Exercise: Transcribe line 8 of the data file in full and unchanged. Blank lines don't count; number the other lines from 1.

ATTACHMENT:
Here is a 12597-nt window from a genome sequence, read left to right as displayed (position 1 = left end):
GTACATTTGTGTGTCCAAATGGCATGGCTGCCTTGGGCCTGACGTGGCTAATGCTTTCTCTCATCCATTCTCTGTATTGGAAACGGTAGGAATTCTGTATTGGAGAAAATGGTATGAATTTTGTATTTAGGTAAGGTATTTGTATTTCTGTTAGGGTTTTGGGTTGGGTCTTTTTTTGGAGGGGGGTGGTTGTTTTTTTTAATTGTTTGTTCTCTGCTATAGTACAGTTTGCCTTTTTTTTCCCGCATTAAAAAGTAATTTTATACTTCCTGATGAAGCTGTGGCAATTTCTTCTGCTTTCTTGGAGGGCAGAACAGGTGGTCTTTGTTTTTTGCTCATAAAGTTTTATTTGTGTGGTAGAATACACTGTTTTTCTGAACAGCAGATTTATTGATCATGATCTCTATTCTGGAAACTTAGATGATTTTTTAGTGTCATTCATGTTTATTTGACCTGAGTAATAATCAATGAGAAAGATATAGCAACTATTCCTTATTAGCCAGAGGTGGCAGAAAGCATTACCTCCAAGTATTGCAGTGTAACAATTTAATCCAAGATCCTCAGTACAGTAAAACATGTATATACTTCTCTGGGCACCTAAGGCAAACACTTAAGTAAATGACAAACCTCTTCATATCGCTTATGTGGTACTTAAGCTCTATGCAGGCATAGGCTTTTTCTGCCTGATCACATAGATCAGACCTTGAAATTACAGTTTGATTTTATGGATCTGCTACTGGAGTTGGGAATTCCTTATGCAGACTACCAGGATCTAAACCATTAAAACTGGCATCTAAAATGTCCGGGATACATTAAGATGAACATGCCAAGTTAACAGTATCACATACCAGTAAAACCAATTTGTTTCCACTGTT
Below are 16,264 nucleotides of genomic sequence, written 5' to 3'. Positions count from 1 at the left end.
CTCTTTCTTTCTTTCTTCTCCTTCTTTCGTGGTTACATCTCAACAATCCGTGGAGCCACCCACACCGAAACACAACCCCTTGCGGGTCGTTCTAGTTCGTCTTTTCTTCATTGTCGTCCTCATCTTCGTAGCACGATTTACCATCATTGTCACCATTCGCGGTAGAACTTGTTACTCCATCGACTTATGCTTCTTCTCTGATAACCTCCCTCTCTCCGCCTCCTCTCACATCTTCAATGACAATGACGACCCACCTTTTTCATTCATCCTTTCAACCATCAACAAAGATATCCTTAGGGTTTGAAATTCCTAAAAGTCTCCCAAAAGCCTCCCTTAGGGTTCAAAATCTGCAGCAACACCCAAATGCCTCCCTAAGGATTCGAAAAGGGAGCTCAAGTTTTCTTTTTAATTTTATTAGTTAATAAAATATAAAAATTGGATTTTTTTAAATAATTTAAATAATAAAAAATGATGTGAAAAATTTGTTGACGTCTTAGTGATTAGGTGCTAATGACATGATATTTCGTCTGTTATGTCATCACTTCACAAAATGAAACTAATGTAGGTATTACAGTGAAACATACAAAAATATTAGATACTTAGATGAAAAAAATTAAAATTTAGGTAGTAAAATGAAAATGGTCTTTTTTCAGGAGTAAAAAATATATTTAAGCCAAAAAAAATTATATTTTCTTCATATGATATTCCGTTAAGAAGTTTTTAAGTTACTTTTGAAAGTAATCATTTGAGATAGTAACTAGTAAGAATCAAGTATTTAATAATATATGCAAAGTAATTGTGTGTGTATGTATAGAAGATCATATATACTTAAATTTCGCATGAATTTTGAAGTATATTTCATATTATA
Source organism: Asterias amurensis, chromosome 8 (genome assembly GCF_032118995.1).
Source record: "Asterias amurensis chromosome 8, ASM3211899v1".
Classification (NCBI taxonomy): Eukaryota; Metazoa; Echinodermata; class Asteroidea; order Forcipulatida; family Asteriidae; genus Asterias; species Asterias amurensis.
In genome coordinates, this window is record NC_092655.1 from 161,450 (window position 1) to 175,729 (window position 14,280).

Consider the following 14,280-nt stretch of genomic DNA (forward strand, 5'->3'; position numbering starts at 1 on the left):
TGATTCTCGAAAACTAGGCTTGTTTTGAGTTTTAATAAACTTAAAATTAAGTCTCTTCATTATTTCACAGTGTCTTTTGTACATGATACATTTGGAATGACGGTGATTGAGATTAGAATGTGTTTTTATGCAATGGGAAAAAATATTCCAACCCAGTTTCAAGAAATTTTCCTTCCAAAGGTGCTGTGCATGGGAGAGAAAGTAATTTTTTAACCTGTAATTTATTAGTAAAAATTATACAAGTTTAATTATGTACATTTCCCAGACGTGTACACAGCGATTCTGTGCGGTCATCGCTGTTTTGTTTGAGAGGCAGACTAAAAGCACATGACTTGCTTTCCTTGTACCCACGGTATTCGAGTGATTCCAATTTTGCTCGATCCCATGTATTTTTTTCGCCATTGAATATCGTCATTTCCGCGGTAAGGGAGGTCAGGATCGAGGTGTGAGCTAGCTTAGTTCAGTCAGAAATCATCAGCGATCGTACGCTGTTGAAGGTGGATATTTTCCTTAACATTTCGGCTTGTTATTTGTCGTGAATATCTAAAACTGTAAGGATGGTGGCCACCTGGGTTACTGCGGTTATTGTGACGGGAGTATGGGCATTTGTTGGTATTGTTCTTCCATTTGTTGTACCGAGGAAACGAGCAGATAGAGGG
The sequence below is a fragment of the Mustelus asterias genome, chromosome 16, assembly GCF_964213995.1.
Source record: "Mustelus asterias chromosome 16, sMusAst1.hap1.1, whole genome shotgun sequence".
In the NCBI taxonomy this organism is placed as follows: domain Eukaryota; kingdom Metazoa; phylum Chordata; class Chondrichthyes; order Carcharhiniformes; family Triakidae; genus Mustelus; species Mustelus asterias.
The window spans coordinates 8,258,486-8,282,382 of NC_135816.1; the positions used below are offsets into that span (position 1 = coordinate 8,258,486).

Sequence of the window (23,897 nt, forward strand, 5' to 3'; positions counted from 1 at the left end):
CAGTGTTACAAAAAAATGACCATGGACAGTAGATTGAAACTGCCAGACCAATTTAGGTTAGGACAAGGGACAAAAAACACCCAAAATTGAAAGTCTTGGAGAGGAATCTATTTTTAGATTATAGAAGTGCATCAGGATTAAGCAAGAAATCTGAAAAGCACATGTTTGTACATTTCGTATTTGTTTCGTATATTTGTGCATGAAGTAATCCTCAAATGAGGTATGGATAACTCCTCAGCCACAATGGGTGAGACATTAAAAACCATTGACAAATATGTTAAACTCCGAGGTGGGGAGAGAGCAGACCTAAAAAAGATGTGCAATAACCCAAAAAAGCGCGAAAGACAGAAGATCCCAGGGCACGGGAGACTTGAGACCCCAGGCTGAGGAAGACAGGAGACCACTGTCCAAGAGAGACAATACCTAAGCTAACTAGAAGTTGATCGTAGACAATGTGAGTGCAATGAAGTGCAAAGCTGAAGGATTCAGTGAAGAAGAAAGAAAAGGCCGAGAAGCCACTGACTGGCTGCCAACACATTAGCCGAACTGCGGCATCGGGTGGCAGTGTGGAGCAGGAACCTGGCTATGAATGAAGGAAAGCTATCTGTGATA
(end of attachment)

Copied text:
In genome coordinates, this window is record NC_092655.1 from 161,450 (window position 1) to 175,729 (window position 14,280).